1.3 trillion bricks are manufactured each year worldwide. 10% of them are made by hand in coal-fired ovens, emitting on average 1.4 pounds of carbon per brick or 800 million tons of carbon per year. In countries like China and India where the kilns are outdated this process is one of the major causes of air pollution.
Ginger Krieg Dosier, an American architecture professor, has found a way to make bricks without the need for baking but with the help of bacteria. Her "Biomanufactured Brick" won the 2010 Next Generaton Prize Challenge - "One Design Fix For The Future". Dosier's process doesn't require heat at all, it mixes sand with non-pathogenic bacteria which induce calcite precipitation in the sand and produce bricks with sandstone-like properties. One wonderful thing about the process is that it can be done in any place without the need for electricity.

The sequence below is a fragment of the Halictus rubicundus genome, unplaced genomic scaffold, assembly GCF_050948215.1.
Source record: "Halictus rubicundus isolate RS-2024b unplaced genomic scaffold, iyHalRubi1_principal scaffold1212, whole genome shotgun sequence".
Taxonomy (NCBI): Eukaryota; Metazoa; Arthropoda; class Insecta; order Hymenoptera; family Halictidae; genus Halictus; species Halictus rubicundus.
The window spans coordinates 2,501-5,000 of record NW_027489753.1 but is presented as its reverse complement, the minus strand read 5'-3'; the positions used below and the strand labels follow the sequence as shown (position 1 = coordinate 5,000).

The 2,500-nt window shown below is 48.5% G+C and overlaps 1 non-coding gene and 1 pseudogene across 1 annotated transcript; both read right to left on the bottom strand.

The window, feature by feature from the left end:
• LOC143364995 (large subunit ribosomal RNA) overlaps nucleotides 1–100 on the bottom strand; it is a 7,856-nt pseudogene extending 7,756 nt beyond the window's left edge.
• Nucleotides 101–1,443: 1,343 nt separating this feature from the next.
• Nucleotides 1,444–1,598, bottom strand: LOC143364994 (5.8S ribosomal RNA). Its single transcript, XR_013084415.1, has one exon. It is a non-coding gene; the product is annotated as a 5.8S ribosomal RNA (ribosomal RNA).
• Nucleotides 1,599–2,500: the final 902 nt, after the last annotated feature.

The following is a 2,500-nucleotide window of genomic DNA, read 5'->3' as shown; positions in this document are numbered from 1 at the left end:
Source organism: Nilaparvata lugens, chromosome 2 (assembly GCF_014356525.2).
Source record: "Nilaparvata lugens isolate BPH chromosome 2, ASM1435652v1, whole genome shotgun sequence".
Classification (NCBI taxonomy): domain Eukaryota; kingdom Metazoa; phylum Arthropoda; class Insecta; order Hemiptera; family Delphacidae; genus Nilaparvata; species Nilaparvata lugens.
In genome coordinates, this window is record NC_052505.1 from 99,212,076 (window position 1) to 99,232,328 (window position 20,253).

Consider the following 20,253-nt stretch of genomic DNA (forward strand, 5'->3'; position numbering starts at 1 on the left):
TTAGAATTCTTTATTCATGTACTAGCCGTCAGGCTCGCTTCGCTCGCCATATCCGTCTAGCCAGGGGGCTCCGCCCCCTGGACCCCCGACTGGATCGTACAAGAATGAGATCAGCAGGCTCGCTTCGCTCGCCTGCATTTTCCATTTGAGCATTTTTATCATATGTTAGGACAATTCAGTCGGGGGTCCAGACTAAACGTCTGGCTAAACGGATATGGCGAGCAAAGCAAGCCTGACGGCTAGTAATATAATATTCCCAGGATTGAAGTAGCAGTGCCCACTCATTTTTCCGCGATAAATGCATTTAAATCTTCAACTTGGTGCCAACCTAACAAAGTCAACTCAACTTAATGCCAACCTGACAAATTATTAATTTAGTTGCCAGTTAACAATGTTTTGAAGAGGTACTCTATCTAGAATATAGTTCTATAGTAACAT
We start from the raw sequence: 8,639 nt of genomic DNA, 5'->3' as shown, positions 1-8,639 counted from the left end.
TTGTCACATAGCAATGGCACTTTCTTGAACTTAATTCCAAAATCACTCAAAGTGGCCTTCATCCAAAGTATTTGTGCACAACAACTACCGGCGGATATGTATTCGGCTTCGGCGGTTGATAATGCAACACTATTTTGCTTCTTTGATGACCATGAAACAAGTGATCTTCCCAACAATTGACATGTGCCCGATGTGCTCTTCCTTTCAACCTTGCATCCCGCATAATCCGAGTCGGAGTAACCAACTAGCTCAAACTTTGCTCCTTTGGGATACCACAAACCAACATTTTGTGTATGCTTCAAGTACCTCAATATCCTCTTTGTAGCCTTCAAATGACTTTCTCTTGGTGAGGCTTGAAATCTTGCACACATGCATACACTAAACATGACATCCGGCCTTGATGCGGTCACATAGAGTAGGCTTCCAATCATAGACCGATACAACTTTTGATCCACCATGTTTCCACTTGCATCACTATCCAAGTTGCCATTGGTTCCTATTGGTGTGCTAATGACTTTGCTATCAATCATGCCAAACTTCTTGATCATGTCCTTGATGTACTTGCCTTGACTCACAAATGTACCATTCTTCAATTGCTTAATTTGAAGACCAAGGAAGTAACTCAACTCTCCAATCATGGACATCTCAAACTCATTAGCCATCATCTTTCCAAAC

Literally, all you have to do is pour the bacteria solution over the sand and in about a week you have a hardened brick. In the words of the competition's judges: “Here was a very simple concept defined by scientific method and an example of how you can come up with some very innovative ways to solve basic problems.”